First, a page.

A big part of that was this Doug Whaley press conference, which was the latest in a series of revelations that seemed to indicate that ownership was calling all the shots and the power of the front office and coaching staff had been marginalized. Obviously, the Pegulas don’t want such a reputation, but failure tends to breed stories like this, and for better or worse, the Pegulas will have to deal with those stories when the franchise continues to not make the playoffs.
Less than 24 hours after officially announcing their move from San Diego to Los Angeles, the Chargers have hired a new head coach.
According to ESPN’s Adam Schefter, Anthony Lynn and the Chargers have agreed to a four-year deal.
Now official: Chargers and former Bills interim HC agree on a 4-year contract, per source. In 24 hours, Chargers have new HC and new city.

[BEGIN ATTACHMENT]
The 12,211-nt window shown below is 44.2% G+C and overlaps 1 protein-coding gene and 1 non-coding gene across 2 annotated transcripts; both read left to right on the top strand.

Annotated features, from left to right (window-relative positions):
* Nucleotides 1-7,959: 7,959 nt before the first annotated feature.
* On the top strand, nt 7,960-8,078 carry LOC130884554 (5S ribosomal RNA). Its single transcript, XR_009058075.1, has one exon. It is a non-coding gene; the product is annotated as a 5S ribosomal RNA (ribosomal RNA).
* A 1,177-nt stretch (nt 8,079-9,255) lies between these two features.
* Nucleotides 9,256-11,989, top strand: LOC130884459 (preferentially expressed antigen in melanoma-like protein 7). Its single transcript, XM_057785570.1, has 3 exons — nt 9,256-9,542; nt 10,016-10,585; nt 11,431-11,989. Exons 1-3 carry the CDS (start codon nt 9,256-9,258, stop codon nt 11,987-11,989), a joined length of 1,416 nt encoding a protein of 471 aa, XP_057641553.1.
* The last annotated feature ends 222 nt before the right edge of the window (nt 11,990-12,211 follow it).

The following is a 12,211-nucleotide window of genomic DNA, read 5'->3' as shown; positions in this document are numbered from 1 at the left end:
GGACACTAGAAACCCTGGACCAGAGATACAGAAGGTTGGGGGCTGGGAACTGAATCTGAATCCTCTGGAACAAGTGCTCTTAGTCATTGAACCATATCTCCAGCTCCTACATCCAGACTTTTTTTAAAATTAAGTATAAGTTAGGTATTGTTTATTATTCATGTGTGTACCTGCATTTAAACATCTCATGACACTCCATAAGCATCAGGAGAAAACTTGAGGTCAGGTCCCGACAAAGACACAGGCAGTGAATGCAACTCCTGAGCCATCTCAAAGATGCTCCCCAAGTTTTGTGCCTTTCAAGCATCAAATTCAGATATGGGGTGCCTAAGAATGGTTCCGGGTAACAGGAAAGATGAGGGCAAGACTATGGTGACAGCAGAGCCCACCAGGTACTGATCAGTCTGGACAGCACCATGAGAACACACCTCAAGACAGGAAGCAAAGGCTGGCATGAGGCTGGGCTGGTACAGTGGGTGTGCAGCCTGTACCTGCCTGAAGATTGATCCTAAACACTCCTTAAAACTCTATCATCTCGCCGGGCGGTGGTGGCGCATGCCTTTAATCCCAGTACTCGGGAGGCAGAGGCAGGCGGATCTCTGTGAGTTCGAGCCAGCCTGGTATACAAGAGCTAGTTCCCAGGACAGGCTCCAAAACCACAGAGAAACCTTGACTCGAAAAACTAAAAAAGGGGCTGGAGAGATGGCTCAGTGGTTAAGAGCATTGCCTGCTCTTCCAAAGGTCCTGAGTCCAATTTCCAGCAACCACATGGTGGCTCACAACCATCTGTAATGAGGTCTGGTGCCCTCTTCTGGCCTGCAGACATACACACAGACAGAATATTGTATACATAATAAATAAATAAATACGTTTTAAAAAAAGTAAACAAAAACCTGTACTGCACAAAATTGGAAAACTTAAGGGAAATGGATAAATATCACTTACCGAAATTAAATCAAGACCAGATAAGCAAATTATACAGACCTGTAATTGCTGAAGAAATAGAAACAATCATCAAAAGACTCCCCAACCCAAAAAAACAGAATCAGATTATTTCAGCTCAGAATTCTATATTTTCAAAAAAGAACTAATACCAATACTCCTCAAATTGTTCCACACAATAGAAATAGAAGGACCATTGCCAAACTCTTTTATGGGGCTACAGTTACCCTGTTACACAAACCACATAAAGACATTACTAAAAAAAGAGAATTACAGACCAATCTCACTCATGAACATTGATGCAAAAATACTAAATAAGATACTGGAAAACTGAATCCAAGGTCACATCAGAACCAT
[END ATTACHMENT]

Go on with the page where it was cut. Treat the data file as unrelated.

— Adam Schefter (@AdamSchefter) January 13, 2017
Lynn was the offensive coordinator for the Buffalo Bills last season before being named interim head coach when Rex Ryan was fired. There were initially reports that the Bills were intent on keeping him, but they decided to go in a different direction.
The Chargers hiring Lynn continues a trend of NFL teams bringing in coaches with no prior head coaching experience. The Denver Broncos officially hired former Miami Dolphins defensive coordinator Vance Joseph earlier this week, the Bills hired former Carolina Panthers defensive coordinator Sean McDermott and the Los Angeles Rams made Sean McVay the youngest head coach in NFL history.
With the Chargers’ job filled, the San Francisco 49ers are now the only team with a head coaching vacancy. That likely means at least one of two offensive coordinators who were at one point considered the hottest names on the market will not be landing a head coaching gig.